MDDE 622: Openness in Distance Education Report a Broken Link

Week 1 Defining Openness Readings and Resources

McGill, L., & Currier, S. (2012). Learning Environments Timeline: The JISC CETIS view. other voices Cetis blog for guest posts.

 A brief introduction to open education resources (David Wiley - 20+ min video)

Open Educational Resources – Conceptual Issues. Giving knowledge for free: The emergence of Open Educational Resources (2007). Centre for Educational Research and Innovation. (pdf download)
Hatakka, M. (2009). Build it and they will come? - Inhibiting factors for reuse of open content in developing countries. The Electronic Journal of Information Systems in Developing Countries, 37(5),1-16.(pdf download)
Raymond, E. S. (2005). The Cathedral and the Bazaar. First Monday, special issue #2.

Week 2 Defining Openness II Readings

History of Open University. Open University. (pdf download)
Mackie, C. J. (n.d.). Open source in open education: Promises and challenges. In T. Iiyoshi & M. S. V. Kumar, Opening up Education, (pp. 119-132). Cambridge, MA: MIT Press.(pdf download)
Open source definition (annotated). Open Source Initiative.
Atkins, D. E., Brown, J. S., & Hammond A. L. (2007). A review of the Open Educational Resources (OER) movement: Achievements, challenges, and new opportunities. A report to The William and Flora Hewlett Foundation.(pdf download)
Geser, G. (2012). Ongoing discussion for a comprehensive definition of Open Educational Resources. In Open Educational Practices and Resources, (pp. 21-23). OLCOS Roadmap 2012. (pdf download)
Caswell, T., Henson, S., Jensen, M., & Wiley, D. (2008). Open Educational Resources: Enabling universal education. The International Review of Research in Open and Distributed Learning (IRRODL), 9(1).
Yan, L., MacNeill, S., & Kraan, W., (2008). Open Educational Resources - opportunities and challenges for higher education. JISC CETIS. (pdf download)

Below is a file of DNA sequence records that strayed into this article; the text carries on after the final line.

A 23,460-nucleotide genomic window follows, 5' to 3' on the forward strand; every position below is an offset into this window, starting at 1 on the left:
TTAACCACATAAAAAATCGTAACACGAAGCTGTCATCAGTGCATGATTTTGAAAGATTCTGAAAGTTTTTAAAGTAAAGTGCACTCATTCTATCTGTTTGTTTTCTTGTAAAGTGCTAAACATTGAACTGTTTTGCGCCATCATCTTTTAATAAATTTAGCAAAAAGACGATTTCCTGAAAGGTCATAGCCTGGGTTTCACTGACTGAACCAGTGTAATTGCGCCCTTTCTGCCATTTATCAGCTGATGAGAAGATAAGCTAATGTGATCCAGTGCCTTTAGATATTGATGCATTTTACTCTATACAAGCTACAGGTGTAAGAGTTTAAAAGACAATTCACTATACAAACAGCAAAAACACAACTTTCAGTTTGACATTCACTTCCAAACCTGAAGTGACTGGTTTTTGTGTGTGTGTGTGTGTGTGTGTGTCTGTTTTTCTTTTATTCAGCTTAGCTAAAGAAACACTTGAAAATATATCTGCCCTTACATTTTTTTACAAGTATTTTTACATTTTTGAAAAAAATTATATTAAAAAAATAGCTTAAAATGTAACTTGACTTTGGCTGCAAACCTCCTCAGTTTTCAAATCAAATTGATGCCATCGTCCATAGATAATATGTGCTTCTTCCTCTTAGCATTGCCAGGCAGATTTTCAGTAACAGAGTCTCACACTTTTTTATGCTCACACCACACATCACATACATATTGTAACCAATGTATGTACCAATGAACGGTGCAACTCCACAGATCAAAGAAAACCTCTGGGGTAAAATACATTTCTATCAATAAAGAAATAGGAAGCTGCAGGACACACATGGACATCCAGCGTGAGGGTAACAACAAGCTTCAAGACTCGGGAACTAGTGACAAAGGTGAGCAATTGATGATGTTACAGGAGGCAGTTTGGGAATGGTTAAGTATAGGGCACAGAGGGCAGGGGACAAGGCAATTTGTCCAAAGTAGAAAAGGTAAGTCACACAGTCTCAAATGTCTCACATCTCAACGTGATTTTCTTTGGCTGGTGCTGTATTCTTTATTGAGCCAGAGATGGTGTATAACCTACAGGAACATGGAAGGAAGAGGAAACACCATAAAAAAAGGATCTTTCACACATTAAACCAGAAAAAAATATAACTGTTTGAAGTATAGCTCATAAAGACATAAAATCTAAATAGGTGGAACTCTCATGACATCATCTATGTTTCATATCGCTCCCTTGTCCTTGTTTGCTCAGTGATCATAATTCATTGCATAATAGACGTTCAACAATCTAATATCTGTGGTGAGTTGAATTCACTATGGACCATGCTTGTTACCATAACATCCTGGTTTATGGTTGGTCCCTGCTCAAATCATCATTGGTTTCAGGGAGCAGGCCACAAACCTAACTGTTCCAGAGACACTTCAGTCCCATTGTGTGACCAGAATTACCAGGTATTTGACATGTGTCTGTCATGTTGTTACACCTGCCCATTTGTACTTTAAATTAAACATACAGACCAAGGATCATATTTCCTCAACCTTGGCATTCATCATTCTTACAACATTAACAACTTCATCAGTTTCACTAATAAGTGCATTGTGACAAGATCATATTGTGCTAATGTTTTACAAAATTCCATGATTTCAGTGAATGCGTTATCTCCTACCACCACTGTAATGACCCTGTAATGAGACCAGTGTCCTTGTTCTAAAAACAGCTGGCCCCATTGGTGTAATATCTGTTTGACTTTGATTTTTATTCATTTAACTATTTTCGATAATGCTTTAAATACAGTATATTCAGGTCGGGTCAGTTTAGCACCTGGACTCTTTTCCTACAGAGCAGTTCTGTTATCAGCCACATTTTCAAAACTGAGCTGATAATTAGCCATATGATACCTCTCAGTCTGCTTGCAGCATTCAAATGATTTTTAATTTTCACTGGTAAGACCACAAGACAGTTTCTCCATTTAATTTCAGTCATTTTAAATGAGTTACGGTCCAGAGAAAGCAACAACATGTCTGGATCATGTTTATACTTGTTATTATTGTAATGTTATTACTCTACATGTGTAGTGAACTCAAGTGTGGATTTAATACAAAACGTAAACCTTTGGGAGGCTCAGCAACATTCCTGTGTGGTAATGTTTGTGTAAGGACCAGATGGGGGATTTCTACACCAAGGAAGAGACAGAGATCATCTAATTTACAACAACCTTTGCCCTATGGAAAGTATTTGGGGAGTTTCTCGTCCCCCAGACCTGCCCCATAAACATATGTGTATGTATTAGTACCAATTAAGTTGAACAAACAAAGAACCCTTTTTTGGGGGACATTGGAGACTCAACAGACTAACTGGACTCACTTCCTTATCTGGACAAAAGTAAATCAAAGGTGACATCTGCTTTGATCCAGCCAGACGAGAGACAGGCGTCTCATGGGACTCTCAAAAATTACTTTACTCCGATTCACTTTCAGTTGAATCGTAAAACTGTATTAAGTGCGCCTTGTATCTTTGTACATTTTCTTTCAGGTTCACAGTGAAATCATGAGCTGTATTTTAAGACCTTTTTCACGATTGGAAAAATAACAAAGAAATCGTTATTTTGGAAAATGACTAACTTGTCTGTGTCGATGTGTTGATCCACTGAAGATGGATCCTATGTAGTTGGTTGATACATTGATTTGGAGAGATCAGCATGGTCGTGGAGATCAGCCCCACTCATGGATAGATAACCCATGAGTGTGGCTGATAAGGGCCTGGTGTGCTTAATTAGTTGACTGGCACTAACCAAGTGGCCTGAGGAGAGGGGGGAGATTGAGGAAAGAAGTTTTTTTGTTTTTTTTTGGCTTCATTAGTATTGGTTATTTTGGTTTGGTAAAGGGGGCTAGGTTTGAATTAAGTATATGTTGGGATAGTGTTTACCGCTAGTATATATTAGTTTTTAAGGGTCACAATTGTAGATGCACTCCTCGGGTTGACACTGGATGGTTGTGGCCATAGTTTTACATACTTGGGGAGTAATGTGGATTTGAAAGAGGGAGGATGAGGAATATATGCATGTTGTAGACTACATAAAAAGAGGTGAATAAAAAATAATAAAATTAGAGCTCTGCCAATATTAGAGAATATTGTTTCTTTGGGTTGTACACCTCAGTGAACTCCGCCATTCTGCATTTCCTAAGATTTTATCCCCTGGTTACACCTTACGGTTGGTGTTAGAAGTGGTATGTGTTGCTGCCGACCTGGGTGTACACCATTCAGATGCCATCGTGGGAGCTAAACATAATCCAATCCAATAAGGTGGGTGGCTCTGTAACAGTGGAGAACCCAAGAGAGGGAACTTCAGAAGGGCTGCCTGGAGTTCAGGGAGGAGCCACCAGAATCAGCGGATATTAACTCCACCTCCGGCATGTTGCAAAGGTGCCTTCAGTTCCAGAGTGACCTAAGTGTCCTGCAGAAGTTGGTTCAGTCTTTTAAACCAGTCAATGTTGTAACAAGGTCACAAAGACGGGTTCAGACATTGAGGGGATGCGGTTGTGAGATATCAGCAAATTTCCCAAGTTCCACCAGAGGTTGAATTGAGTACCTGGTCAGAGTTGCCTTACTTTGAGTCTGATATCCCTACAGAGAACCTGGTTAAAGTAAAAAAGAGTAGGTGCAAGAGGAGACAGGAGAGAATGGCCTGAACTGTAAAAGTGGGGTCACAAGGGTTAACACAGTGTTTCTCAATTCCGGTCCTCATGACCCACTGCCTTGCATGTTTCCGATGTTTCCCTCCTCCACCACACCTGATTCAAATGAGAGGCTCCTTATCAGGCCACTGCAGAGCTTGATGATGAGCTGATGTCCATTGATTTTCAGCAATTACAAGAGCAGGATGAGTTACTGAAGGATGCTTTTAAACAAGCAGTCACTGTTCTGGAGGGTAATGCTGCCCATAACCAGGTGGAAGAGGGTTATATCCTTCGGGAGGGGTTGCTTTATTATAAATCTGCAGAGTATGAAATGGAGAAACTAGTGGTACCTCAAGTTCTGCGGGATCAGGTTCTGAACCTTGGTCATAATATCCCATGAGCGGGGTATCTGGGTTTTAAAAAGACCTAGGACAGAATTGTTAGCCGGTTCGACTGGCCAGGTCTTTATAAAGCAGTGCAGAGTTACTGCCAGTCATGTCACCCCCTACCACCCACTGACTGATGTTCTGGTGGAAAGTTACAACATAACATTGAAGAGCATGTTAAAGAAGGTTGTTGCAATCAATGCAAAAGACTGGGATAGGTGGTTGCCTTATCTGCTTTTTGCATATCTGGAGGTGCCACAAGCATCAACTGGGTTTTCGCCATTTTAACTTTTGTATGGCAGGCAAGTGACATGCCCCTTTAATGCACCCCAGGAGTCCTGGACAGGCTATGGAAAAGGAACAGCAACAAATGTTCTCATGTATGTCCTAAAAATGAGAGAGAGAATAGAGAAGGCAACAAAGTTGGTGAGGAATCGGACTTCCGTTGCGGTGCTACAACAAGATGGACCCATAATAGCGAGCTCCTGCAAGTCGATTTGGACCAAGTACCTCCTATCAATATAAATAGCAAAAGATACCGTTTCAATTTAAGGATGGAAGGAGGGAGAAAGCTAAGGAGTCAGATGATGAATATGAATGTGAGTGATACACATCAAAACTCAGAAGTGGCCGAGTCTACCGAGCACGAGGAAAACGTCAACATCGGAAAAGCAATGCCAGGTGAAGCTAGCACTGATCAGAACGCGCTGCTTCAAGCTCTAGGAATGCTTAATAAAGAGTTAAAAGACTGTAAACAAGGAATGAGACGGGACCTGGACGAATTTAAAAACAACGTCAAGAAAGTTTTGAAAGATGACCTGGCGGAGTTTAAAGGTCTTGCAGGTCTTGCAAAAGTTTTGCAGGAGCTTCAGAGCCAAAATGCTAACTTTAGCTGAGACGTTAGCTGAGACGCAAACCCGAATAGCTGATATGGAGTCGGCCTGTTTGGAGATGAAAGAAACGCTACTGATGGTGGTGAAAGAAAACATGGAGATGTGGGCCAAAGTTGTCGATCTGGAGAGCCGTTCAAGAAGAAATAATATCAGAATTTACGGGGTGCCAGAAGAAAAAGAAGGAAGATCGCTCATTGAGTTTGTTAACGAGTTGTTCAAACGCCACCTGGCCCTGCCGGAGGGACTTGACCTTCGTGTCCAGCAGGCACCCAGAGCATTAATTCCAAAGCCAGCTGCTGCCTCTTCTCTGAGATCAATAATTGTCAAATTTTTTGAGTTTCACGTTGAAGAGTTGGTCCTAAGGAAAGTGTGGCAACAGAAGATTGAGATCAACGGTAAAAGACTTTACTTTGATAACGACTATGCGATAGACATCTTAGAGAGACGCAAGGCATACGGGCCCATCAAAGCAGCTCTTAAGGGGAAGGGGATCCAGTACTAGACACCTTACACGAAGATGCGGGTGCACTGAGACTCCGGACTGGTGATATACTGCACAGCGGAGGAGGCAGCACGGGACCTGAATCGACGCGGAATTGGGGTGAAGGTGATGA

Week 3 Licensing and Content Protection 1 Readings

Fogel, K. (n.d.). The surprising history of Copyright and the promise of a post-copyright world. Question Copyright .org
Against perpetual copyright. LessigWiki.

LaSalle, L. Documentary: RIP: Remix Manifesto. (Some language concerns.)

Lessig, L. (2002). <free culture>.  The O'Reilly Open Source Conference July 24, 2002. This is a 30 minute presentation.
About the licenses: What our licenses do. Creative Commons.

Week 4 Licensing and Content Protection II Readings

Fitzgerald, B. (2007). Open Content Licensing for Open Educational Resources. Centre for Educational Research and Innovation (CERI). (pdf)
Copyright and open licences (2007). Giving knowledge for free: The emergence of Open Educational Resources. Organisation for Economic Co-operation and Development.
Borrell, B., (2009). Open-source textbooks a mixed bag in California. Scientific American.

Baraniuk, R. (2006). The birth of the open source learning revolution. TED conference.

Week 5 Models for Developing Open Resources I Readings

Benkler, Y. (2005). Common wisdom: Peer production of educational resources. COSL Press. (pdf)
Wiley, D. (2009). When the “Wiki-way” = Poor quality. lumen
Downes, S. (2007). Models for sustainable Open Educational Resources. Interdisciplinary Journal of Knowledge and Learning Objects, 3. (pdf)

Week 6 Models for Developing Open Resources II Readings

OpenLearn Research Report 2006 - 2008. Open University. (pdf)
Walker, E. (n.d.). Evaluating the results of Open Education. In T. Iiyoshi, & M. S. V. Kumar, Opening up Education. Cambridge MA: The MIT Press.